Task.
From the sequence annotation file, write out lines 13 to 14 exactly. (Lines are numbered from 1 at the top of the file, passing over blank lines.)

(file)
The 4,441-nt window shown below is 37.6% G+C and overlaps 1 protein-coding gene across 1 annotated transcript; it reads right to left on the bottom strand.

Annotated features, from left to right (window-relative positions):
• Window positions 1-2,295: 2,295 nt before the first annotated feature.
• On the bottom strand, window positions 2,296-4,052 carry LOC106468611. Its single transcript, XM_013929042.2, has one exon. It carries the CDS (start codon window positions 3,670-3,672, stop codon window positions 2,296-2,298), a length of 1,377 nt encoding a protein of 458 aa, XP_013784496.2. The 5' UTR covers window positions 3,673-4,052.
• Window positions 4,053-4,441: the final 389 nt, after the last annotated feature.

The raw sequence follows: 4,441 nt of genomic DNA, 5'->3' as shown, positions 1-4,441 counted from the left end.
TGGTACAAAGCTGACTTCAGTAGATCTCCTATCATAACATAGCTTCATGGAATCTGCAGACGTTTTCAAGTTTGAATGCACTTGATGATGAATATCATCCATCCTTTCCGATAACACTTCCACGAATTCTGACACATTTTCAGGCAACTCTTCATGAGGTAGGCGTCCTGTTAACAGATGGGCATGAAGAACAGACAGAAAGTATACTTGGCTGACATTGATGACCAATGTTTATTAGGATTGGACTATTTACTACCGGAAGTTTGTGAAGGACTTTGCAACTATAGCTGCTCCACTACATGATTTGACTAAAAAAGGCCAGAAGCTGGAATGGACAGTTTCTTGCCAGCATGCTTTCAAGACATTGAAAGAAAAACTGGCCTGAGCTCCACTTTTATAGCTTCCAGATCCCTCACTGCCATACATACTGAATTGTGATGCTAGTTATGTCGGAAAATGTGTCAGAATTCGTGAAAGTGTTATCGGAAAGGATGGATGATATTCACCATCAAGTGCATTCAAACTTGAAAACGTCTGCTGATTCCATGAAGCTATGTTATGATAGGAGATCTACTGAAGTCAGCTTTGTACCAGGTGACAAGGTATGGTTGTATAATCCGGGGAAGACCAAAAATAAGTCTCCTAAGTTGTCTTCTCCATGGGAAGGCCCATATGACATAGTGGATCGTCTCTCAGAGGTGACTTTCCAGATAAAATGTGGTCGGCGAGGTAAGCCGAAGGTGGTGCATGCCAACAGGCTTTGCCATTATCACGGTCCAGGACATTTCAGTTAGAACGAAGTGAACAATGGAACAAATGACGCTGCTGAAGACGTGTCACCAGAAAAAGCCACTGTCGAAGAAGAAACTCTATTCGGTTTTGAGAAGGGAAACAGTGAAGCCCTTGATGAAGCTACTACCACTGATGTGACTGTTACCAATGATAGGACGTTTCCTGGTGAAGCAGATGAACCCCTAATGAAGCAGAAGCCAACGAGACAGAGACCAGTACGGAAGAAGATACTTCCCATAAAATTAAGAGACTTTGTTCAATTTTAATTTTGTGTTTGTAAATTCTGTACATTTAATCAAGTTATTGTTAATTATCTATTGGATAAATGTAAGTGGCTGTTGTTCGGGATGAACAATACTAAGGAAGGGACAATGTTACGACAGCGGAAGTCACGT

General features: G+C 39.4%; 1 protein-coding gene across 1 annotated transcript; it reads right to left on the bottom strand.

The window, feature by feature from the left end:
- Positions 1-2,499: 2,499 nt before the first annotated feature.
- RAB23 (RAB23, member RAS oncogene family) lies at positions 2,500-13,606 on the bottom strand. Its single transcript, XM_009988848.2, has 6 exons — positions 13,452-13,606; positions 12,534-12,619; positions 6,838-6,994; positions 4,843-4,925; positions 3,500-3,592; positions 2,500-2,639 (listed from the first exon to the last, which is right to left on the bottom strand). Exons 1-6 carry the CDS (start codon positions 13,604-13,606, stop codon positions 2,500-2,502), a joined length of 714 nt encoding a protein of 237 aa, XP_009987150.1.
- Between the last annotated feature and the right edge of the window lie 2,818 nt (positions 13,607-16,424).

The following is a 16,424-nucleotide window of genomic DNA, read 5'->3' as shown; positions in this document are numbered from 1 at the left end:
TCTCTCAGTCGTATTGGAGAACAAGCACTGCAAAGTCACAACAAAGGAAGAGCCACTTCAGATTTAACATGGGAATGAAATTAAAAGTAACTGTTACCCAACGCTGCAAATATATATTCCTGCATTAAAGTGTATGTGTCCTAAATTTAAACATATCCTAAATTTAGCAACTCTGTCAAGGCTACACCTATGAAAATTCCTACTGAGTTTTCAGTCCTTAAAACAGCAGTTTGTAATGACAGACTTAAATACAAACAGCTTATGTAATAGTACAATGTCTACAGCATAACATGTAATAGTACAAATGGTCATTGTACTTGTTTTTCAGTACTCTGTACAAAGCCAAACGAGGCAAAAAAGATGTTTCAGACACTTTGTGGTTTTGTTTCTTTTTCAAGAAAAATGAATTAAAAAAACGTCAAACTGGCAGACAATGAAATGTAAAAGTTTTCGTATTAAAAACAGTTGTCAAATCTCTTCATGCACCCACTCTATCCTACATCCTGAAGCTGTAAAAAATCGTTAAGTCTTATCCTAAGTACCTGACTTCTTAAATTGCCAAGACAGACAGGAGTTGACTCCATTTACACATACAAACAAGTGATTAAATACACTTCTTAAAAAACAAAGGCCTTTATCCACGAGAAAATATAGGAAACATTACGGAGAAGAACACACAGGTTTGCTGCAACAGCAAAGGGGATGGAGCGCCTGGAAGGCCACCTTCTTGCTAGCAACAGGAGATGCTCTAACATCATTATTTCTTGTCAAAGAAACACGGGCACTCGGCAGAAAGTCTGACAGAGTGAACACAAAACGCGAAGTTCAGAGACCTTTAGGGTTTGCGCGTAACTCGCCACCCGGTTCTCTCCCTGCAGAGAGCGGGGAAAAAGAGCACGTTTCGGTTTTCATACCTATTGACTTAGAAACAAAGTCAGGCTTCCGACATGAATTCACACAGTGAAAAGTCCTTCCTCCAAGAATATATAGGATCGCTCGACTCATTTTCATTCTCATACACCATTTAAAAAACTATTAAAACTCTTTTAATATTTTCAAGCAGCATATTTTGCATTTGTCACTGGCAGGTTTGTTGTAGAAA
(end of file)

The following is a 16,424-nucleotide window of genomic DNA, read 5'->3' as shown; positions in this document are numbered from 1 at the left end:
TCTCTCAGTCGTATTGGAGAACAAGCACTGCAAAGTCACAACAAAGGAAGAGCCACTTCAGATTTAACATGGGAATGAAATTAAAAGTAACTGTTACCCAACGCTGCAAATATATATTCCTGCATTAAAGTGTATGTGTCCTAAATTTAAACATATCCTAAATTTAGCAACTCTGTCAAGGCTACACCTATGAAAATTCCTACTGAGTTTTCAGTCCTTAAAACAGCAGTTTGTAATGACAGACTTAAATACAAACAGCTTATGTAATAGTACAATGTCTACAGCATAACATGTAATAGTACAAATGGTCATTGTACTTGTTTTTCAGTACTCTGTACAAAGCCAAACGAGGCAAAAAAGATGTTTCAGACACTTTGTGGTTTTGTTTCTTTTTCAAGAAAAATGAATTAAAAAAACGTCAAACTGGCAGACAATGAAATGTAAAAGTTTTCGTATTAAAAACAGTTGTCAAATCTCTTCATGCACCCACTCTATCCTACATCCTGAAGCTGTAAAAAATCGTTAAGTCTTATCCTAAGTACCTGACTTCTTAAATTGCCAAGACAGACAGGAGTTGACTCCATTTACACATACAAACAAGTGATTAAATACACTTCTTAAAAAACAAAGGCCTTTATCCACGAGAAAATATAGGAAACATTACGGAGAAGAACACACAGGTTTGCTGCAACAGCAAAGGGGATGGAGCGCCTGGAAGGCCACCTTCTTGCTAGCAACAGGAGATGCTCTAACATCATTATTTCTTGTCAAAGAAACACGGGCACTCGGCAGAAAGTCTGACAGAGTGAACACAAAACGCGAAGTTCAGAGACCTTTAGGGTTTGCGCGTAACTCGCCACCCGGTTCTCTCCCTGCAGAGAGCGGGGAAAAAGAGCACGTTTCGGTTTTCATACCTATTGACTTAGAAACAAAGTCAGGCTTCCGACATGAATTCACACAGTGAAAAGTCCTTCCTCCAAGAATATATAGGATCGCTCGACTCATTTTCATTCTCATACACCATTTAAAAAACTATTAAAACTCTTTTAATATTTTCAAGCAGCATATTTTGCATTTGTCACTGGCAGGTTTGTTGTAGAAA